How to say no

In difficult times, managers are often called on to exercise their powers of veto. Saying 'yes' is so much easier - it's certainly so much less confrontationalist and unpleasant. But managers often have to say 'no' - to proposed expenditures, to the call for extra staff, and to new ideas and other proposals from staff. There is a right way to say 'no' and to minimise the rejection or disappointment that may result...

1. Know when to say no.

No is a powerful word. Here's when you might want to use it, suggests motivational writer John Milne:

  • Say No to allow you to define your priorities. Consider international speaker Dr James Dobson. He had to say no to hundreds of speaking invitations that were taking him away from his family.
  • Say No to take control of your time. Control this precious resource by saying a selective, definite no to those meetings and invitations that consume your valuable time but produce little.
  • Say No to maintain integrity. Men and women of integrity have to say no to temptations that threaten their personal or professional beliefs or codes of ethics.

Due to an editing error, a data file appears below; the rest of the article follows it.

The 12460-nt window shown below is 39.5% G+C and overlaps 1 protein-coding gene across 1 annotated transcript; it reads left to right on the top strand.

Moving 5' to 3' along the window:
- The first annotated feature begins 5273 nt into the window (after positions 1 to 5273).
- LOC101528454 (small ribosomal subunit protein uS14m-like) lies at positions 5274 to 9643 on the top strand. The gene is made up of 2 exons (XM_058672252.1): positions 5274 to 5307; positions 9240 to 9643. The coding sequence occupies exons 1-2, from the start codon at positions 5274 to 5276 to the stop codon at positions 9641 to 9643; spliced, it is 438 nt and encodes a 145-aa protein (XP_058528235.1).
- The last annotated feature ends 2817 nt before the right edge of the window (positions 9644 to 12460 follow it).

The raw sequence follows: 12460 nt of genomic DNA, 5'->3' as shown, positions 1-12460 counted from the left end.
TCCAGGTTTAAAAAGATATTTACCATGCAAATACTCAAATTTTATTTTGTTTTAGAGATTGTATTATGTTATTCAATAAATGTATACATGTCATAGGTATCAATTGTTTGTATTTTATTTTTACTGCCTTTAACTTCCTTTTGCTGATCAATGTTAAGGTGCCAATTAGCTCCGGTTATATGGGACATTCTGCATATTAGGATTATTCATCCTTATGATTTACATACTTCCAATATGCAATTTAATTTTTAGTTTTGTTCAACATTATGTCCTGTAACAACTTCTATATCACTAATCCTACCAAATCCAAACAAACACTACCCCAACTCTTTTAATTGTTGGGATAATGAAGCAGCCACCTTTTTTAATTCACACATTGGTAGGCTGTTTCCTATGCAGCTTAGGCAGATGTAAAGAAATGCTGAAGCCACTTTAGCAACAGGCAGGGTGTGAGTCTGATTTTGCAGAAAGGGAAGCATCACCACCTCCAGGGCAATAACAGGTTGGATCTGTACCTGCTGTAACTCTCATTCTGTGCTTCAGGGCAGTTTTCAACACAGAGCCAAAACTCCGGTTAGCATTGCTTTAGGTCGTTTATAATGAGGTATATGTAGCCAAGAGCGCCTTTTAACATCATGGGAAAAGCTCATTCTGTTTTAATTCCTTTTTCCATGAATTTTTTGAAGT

• Say No if the cost or risk is too high. You might need courage to say no in meetings where ideas involving unacceptable risks or imposing too high a price are presented.
  • Say No to allow you to say Yes. By having the courage to say no to some things, you allow yourself the benefits of saying yes to finer, more productive, more lasting activities and experiences.
  • Say No to provide breathing space. Saying no to an idea or proposal can provide a constructive 'waiting period' for timing or conditions to be more opportune.

‘No can be a gloriously positive word,’ says Milne, ‘as well as a negative retort. And don't forget that there are many circumstances when it's important to remember that No isn't forever!

2. Be courteous in considering a request.

If you want to maintain your dignity and to prevent the discussion from degenerating into a shouting match, remember to be polite, pleasant, and courteous throughout the conversation. As a rule, if you are courteous and polite, most people will copy your behaviour.

3. Listen to the proposal.

People expect their views to be heard and considered. If you refuse to listen, even if you are familiar with the arguments, you'll be asking for trouble. If you ignore what people are saying to you and off-handedly dismiss their request, you will only create animosity.

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